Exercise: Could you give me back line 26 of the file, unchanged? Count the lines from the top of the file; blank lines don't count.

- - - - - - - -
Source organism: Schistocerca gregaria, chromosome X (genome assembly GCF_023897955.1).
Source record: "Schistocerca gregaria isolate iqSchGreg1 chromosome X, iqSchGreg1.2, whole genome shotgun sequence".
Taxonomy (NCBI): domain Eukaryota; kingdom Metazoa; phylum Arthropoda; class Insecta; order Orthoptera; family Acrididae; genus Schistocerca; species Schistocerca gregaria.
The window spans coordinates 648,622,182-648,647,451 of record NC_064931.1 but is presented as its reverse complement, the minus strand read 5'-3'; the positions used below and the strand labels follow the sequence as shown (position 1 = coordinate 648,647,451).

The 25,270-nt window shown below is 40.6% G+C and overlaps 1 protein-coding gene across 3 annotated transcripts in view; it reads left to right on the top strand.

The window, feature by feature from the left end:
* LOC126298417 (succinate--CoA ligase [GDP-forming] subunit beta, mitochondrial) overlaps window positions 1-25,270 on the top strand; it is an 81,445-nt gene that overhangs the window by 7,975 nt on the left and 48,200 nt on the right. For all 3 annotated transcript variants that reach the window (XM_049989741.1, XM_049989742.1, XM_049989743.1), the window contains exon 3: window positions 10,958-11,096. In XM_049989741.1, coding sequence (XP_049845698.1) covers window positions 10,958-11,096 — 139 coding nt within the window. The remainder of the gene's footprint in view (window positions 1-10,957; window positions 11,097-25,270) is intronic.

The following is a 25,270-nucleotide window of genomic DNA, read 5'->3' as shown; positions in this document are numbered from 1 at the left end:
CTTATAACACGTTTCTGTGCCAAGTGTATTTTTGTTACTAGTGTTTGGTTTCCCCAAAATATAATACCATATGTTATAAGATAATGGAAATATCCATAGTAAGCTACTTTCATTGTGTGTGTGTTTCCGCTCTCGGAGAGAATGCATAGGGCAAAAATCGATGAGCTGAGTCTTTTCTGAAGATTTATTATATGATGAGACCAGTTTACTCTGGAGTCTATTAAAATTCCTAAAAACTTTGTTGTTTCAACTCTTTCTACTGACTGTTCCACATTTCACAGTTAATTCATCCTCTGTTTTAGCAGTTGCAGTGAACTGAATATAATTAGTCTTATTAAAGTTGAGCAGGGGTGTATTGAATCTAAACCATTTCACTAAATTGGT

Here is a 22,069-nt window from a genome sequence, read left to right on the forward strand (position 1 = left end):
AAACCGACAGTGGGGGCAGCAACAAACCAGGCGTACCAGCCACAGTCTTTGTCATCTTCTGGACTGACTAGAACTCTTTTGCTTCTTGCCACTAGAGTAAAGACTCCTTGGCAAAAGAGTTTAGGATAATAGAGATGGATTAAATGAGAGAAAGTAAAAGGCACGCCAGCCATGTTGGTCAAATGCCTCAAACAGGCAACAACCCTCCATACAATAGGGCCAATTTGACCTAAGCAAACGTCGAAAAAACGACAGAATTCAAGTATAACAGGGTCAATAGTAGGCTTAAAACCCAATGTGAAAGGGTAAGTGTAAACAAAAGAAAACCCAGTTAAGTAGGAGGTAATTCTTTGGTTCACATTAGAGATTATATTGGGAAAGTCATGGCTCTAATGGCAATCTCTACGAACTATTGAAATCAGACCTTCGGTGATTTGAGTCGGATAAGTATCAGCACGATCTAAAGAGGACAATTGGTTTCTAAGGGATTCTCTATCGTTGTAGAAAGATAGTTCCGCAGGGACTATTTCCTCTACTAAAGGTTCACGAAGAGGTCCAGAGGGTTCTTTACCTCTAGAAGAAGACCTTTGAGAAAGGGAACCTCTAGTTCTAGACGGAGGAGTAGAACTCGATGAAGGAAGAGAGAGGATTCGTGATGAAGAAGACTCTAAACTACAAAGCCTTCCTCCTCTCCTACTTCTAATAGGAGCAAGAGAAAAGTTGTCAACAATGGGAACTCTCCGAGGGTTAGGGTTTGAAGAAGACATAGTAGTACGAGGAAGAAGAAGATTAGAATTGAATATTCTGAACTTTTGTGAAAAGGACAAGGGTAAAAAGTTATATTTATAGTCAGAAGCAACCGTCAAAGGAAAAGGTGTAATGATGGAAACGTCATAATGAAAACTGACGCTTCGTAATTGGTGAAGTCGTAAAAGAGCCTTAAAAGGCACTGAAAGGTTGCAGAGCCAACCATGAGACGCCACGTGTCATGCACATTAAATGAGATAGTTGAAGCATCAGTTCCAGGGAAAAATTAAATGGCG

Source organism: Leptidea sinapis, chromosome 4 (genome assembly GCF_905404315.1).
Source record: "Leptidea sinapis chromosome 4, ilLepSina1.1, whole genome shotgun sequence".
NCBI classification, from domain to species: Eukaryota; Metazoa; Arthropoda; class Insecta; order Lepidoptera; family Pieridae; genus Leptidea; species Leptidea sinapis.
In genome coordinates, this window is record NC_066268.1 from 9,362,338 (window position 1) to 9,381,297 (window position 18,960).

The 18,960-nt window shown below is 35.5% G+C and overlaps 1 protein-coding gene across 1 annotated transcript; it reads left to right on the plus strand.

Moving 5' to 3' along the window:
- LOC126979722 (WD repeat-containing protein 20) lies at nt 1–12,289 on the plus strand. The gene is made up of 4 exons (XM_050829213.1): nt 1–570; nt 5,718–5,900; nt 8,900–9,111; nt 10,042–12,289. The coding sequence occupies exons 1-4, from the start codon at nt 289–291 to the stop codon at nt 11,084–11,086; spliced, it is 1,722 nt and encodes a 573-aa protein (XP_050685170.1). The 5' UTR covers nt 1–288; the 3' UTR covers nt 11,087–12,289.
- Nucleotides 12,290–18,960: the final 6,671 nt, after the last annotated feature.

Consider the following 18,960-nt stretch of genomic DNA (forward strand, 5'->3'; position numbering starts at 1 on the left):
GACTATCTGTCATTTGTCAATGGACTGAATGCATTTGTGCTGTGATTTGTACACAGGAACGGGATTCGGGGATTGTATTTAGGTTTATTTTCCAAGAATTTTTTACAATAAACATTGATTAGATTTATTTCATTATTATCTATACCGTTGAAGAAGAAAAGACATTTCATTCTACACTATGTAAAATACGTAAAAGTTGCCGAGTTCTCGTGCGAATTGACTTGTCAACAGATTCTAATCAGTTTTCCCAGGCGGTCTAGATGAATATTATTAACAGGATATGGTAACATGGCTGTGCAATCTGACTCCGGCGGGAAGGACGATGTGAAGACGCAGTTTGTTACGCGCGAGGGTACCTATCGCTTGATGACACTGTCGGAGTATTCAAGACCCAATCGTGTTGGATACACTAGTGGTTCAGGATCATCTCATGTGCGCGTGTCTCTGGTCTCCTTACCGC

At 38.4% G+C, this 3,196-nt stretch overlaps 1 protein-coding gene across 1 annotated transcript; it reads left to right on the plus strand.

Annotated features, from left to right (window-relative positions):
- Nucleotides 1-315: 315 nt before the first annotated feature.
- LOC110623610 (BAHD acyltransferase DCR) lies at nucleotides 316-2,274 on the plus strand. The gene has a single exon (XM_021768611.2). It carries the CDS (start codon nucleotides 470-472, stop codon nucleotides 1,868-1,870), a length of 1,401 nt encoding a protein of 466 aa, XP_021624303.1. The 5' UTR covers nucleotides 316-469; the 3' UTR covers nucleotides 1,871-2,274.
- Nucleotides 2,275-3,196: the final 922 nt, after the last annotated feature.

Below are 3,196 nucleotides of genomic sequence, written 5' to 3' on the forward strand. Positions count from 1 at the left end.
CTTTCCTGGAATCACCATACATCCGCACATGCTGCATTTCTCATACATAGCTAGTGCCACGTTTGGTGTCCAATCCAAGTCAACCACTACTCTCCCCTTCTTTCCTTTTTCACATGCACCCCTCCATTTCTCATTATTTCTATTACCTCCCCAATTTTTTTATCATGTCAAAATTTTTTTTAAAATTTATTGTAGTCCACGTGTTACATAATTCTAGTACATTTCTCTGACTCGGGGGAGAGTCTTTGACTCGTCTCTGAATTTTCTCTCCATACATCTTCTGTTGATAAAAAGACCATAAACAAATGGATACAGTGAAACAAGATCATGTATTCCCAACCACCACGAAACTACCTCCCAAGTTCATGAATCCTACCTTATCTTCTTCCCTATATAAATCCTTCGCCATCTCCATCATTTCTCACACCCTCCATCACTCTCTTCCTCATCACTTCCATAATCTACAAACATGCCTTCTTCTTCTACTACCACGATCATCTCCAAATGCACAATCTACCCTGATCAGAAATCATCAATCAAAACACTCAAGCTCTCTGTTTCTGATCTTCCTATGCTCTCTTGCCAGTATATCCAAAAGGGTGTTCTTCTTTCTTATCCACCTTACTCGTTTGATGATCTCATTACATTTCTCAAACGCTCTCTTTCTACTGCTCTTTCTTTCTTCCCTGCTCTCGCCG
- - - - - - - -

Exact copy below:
- Nucleotides 2,275-3,196: the final 922 nt, after the last annotated feature.